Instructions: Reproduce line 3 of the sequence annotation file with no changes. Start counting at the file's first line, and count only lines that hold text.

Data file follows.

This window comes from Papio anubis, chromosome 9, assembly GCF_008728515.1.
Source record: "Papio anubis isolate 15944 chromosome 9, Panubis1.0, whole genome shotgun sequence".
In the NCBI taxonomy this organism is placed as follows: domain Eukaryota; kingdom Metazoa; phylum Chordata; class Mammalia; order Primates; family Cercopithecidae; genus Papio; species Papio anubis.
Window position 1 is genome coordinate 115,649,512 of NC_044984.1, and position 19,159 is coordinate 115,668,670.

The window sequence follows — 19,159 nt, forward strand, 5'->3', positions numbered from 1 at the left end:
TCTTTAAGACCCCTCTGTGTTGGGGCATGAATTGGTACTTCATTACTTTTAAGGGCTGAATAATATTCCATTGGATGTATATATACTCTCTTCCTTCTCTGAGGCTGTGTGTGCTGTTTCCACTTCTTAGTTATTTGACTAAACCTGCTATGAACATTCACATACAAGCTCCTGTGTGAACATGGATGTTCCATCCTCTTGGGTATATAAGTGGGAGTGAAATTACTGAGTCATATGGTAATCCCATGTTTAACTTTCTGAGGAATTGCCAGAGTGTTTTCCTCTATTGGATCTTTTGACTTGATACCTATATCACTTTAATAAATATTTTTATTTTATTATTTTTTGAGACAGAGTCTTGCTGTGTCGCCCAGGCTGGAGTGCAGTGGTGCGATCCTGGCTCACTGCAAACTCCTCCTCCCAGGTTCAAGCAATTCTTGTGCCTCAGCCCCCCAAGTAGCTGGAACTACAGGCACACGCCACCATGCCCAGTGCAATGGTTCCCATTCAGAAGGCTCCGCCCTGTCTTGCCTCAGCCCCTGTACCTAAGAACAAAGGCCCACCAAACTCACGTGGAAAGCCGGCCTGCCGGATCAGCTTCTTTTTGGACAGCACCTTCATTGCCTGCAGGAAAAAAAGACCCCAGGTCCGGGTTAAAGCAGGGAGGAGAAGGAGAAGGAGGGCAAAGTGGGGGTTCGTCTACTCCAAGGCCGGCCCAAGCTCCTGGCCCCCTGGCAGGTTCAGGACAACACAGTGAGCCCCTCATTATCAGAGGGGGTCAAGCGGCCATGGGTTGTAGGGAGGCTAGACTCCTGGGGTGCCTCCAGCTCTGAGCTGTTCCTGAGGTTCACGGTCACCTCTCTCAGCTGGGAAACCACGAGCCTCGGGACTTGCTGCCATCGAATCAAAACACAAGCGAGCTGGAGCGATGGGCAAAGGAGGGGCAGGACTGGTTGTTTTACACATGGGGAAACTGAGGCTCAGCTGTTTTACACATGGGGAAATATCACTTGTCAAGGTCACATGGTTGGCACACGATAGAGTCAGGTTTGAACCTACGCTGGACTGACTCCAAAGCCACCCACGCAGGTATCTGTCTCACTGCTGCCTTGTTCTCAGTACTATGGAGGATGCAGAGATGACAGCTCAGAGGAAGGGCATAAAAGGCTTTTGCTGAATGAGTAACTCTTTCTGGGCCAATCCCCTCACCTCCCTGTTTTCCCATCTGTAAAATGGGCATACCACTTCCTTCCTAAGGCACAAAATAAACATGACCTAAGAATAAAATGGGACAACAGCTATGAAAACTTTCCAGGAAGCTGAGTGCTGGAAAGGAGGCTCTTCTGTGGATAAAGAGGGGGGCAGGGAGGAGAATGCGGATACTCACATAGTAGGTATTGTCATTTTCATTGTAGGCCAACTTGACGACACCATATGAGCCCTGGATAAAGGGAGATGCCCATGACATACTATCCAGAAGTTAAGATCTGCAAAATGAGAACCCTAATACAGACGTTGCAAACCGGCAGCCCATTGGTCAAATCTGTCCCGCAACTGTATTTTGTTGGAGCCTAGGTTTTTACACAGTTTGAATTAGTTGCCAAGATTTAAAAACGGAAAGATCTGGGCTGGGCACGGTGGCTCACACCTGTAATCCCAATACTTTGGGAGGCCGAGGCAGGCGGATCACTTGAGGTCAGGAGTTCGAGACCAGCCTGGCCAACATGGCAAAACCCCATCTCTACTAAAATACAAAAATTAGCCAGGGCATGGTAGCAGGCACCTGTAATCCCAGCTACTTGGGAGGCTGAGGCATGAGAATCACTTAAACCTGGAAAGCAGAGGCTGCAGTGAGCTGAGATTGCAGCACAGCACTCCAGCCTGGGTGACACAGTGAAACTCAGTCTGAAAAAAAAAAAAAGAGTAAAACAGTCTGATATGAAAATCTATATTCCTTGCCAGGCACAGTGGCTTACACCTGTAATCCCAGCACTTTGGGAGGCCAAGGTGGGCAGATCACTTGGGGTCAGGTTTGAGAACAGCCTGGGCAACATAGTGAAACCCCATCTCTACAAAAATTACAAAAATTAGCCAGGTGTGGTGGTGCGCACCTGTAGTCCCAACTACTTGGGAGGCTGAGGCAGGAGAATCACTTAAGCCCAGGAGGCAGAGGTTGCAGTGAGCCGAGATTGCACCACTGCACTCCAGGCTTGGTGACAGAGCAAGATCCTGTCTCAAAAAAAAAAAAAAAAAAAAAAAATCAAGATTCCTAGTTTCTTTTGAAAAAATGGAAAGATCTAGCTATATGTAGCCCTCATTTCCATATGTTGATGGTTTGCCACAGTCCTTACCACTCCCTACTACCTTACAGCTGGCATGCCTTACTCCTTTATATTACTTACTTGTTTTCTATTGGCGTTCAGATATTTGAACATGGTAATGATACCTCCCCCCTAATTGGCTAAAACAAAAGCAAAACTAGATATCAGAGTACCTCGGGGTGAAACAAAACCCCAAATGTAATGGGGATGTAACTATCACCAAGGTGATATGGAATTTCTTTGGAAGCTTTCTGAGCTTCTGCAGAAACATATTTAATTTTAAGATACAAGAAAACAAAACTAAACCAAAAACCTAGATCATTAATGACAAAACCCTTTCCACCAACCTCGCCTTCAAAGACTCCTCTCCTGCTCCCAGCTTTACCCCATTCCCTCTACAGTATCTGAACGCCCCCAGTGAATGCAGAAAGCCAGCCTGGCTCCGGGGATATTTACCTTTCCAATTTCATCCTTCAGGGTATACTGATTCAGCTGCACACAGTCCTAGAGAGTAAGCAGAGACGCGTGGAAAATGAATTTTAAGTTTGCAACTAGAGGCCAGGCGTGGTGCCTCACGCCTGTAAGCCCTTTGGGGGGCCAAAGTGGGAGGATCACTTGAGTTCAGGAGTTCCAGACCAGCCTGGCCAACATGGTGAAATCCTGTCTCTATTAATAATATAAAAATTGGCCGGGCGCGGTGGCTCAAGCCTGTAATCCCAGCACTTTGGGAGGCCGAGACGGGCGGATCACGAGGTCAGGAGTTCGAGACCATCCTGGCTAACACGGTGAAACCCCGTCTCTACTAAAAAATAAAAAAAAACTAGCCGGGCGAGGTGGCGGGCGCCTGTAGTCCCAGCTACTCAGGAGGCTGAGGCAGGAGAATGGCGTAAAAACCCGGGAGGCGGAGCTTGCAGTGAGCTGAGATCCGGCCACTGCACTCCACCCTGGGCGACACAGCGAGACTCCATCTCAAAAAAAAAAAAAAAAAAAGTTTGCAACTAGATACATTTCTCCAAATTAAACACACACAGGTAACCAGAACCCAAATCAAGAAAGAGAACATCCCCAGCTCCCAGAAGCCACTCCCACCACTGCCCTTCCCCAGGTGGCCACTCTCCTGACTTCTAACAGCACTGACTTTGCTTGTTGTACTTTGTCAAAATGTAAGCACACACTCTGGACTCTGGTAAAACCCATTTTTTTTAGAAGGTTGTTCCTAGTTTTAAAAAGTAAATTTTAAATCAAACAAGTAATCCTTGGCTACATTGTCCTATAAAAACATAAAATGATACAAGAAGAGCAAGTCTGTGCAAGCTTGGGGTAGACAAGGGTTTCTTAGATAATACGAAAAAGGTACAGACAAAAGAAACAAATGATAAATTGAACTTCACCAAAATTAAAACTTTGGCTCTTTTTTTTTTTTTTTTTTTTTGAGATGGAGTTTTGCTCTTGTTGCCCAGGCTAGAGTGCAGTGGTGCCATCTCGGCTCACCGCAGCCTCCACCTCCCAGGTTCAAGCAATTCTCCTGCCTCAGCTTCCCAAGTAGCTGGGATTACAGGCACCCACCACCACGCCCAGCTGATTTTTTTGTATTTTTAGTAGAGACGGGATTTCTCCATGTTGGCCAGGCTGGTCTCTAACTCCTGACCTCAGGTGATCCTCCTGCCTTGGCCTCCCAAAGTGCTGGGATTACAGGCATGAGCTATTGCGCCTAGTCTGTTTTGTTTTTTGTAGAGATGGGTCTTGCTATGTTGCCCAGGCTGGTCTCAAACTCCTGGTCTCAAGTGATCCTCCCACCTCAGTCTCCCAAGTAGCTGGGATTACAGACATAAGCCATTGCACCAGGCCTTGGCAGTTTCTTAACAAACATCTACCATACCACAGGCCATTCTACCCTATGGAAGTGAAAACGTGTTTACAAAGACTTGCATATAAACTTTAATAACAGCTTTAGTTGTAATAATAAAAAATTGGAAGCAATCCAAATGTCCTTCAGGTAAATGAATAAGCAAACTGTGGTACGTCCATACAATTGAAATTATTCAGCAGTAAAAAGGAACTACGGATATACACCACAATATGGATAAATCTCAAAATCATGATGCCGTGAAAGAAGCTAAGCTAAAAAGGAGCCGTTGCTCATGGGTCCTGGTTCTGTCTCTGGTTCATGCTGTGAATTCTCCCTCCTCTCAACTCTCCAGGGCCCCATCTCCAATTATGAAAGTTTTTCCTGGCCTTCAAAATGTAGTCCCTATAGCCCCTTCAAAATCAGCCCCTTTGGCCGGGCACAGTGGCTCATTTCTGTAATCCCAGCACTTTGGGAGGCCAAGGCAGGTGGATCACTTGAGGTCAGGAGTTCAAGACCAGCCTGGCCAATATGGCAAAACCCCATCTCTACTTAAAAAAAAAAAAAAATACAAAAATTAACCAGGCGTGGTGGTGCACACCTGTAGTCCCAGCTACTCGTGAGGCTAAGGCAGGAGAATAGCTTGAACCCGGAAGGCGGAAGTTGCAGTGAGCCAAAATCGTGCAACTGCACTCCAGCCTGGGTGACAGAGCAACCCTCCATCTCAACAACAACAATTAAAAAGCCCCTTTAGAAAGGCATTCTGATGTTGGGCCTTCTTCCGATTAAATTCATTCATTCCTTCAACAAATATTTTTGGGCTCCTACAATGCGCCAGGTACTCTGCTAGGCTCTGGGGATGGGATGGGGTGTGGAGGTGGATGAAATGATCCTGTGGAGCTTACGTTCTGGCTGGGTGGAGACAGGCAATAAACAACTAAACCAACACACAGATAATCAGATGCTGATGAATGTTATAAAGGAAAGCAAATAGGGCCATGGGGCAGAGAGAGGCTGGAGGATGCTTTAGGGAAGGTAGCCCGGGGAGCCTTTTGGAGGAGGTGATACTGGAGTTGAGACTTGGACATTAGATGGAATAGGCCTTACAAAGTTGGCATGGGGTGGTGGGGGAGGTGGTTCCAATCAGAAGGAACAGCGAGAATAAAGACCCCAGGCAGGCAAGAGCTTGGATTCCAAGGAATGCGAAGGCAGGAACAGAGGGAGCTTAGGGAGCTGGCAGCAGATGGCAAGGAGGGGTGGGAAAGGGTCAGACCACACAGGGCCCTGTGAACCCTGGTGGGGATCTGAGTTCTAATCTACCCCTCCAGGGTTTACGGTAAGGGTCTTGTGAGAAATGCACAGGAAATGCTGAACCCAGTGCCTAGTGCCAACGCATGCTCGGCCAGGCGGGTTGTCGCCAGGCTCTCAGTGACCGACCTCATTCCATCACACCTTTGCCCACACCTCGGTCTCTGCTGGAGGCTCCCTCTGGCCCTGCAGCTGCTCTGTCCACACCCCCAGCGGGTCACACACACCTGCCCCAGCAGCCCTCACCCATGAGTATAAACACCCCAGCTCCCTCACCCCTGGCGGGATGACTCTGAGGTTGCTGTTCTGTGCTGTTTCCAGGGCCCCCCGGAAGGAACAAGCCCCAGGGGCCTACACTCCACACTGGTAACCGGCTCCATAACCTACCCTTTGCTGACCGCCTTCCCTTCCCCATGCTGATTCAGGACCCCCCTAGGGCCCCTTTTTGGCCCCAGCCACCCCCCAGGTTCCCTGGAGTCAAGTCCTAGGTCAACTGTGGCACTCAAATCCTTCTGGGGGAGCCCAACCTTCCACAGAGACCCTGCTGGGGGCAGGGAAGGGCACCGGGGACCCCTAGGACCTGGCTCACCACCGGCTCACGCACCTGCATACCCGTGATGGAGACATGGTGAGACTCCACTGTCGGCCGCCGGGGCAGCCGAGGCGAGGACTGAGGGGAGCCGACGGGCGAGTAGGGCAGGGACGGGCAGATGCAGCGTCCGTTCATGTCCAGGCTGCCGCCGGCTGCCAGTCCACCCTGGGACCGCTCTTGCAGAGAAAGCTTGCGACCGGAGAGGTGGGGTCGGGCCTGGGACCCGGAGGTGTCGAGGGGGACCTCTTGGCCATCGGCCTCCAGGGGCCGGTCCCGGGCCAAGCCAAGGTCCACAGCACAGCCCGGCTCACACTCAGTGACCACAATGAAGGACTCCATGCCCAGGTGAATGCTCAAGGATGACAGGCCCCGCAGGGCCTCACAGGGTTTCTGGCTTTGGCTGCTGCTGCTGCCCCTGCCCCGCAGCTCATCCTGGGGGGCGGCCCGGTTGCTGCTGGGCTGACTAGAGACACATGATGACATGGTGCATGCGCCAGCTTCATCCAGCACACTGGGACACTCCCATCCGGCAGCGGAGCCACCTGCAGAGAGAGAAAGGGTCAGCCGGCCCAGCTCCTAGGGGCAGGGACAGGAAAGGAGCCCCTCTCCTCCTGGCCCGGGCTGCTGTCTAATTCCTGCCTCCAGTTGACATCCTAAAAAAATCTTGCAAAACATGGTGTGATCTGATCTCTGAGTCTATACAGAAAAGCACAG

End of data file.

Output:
In the NCBI taxonomy this organism is placed as follows: domain Eukaryota; kingdom Metazoa; phylum Chordata; class Mammalia; order Primates; family Cercopithecidae; genus Papio; species Papio anubis.